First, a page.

[SOURCE: TAR’s Legal & Ethics Hot Line Attorneys]

5. TIPS: Upgrading to windows 7

If you are a Windows user, then you probably know that Microsoft released its new operating system — Windows 7 — last week.  The TV commercials have been pitching it for some time.

You may have asked yourself: “Should I upgrade to the new system? Are the new features worth the hassle? What’s the easiest way to do it?”

Walt Mossberg, the Wall Street Journal’s Personal Technology Editor, and Katie Boehret have written three columns to answer these questions and help you out! If you run Windows, you need to go to:

[SOURCE: Wall Street Journal]

6. Upcoming Courses & Events!

2-day ABR Course — Oct. 28-29 (Knoxville Assn.), 16 hours CE. Sponsored by TREEF, offered by the Knoxville Area Association. For more information, or to register, go to: …and click on “Education”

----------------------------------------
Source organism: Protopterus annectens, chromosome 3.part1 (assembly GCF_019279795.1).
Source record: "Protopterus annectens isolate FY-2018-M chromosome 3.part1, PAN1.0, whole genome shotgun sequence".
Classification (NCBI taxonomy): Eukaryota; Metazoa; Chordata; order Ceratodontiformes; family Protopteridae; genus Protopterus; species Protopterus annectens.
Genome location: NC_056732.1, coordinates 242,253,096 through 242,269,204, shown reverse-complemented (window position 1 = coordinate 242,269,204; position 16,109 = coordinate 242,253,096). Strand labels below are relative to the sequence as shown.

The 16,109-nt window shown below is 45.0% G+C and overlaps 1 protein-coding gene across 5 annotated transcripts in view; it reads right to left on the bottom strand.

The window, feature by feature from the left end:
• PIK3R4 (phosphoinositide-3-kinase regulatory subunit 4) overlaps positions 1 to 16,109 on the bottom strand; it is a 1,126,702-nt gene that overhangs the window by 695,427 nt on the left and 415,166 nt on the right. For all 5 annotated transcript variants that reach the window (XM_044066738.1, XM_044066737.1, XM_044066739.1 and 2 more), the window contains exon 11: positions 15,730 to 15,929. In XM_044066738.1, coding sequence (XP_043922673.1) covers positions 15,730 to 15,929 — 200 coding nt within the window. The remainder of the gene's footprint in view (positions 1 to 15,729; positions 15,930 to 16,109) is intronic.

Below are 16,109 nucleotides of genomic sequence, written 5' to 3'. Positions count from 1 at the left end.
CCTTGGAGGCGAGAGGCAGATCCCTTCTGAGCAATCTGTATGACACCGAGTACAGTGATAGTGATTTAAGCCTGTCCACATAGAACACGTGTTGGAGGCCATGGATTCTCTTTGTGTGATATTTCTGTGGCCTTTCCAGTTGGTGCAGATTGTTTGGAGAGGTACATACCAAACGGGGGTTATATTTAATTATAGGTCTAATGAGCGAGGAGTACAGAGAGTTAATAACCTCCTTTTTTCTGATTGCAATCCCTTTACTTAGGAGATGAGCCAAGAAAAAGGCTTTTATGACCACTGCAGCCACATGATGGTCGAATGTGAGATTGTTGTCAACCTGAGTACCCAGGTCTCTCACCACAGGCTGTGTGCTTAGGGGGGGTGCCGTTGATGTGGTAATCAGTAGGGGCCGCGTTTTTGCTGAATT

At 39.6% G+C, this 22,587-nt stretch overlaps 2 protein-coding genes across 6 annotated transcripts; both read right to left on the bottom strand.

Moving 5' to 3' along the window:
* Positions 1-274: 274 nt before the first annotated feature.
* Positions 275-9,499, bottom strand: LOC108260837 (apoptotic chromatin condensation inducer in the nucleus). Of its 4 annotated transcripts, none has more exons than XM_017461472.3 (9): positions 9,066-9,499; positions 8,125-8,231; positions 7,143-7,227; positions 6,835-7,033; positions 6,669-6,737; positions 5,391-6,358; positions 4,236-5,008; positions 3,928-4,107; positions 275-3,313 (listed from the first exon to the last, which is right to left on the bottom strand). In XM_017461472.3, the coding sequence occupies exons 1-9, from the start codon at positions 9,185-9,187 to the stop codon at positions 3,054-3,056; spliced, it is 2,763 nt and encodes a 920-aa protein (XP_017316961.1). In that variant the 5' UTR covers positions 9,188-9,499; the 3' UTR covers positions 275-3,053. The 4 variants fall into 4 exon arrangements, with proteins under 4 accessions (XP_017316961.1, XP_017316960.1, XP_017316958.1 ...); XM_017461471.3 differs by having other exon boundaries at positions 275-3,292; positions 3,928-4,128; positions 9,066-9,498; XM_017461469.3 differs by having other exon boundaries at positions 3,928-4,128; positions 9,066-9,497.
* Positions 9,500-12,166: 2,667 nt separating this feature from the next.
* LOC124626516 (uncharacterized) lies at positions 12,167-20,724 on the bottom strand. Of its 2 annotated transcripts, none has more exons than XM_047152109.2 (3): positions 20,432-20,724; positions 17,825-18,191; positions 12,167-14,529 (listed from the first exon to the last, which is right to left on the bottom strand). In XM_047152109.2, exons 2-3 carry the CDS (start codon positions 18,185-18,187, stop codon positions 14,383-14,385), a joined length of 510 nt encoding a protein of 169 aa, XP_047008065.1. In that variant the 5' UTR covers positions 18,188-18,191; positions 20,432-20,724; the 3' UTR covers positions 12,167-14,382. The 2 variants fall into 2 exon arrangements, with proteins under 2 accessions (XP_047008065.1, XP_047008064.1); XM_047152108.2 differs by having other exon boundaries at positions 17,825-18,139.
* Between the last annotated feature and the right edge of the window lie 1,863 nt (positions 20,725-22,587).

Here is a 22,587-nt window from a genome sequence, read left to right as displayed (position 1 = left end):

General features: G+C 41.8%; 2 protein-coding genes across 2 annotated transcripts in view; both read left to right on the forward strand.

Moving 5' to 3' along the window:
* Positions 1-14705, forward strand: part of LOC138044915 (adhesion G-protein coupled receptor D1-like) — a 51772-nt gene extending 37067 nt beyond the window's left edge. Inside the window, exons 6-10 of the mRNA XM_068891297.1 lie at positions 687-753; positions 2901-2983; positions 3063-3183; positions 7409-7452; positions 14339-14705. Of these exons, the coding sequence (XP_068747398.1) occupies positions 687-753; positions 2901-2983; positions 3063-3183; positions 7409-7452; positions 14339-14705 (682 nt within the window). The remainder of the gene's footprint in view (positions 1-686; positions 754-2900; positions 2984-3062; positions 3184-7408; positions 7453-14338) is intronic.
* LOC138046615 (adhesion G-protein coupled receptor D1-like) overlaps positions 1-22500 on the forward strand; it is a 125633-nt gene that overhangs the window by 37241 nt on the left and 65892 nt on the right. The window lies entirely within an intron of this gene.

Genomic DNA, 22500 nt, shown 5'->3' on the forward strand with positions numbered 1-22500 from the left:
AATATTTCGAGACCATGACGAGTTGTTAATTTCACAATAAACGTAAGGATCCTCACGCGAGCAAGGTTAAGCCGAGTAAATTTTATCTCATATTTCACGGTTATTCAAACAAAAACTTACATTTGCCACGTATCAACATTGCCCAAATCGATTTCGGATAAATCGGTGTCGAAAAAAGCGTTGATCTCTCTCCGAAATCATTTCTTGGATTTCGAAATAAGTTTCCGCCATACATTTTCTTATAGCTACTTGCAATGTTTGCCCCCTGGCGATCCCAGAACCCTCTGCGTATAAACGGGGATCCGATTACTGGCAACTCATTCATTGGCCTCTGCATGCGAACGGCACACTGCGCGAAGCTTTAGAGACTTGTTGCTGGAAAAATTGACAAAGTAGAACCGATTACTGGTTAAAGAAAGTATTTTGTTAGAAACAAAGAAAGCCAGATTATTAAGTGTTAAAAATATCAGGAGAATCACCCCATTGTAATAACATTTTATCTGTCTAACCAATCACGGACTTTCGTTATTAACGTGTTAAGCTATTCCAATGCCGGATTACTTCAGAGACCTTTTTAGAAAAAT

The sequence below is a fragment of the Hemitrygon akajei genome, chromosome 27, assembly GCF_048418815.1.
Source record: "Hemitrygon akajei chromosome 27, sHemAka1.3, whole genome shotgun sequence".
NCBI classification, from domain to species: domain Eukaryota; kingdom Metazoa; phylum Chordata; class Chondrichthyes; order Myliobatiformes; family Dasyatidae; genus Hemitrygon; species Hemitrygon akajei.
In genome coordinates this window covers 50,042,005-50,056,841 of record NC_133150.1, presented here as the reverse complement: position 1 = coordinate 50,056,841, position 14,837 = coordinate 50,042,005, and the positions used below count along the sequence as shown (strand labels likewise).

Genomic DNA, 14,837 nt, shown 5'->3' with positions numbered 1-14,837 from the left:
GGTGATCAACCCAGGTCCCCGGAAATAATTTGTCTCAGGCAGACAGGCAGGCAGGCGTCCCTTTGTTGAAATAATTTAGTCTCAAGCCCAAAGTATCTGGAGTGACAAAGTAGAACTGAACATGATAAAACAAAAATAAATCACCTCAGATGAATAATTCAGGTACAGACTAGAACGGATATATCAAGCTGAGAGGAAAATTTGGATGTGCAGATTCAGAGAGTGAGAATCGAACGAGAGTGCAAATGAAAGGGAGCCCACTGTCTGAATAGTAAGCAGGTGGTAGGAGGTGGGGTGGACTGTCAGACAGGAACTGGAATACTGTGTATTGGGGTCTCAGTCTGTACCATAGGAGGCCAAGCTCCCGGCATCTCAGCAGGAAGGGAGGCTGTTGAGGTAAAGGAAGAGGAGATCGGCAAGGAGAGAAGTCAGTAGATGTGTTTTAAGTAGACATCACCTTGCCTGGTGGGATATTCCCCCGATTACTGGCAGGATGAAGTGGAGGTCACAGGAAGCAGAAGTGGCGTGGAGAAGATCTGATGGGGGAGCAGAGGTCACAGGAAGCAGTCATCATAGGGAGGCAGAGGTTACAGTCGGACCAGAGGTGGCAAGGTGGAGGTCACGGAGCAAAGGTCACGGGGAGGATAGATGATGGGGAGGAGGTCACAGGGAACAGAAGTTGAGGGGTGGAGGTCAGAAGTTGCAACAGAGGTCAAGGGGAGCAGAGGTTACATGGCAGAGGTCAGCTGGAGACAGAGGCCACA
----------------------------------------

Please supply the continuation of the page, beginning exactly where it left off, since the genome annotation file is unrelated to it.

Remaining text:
1-day ABR Elective (“Foreclosure and Short Sales”) — Oct. 30 (Knoxville Assn.) 8 hours CE. Sponsored by TREEF, offered by the Knoxville Area Association. For more information, or to register, go to: …and click on “Education”

GRI 1: Professionalism in Real Estate — Nov. 5-6 (Nashville – Cool Springs, TN), 16 hours CE. For more information, go HERE.

GRI 6: Sticky Situations — Nov. 12 to Dec. 16 (E-Class distance learning course), 16 hours CE. For more information, go HERE.

Watch each week’s TAR DIGEST for schedule changes and additions!

7. Rates Rise a Little; Applications Fall

Mortgage applications declined for the second consecutive week and to their lowest level in over a month, as interest on 30-year fixed loans rose to 5.07 percent. The Mortgage Bankers Association reports that its index of loan applications fell 13.7 percent last week, as requests to refinance mortgages sank 16.8 percent and demand for purchase loans fell 7.6 percent. Also, demand for home loans may be cooling because the deadline to use the first-time home buyer credit is approaching.

[SOURCES: Investors Business Daily; Information, Inc.]